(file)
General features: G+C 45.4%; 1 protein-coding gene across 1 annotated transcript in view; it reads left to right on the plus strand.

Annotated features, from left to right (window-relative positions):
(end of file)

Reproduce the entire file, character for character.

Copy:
General features: G+C 45.4%; 1 protein-coding gene across 1 annotated transcript in view; it reads left to right on the plus strand.

Annotated features, from left to right (window-relative positions):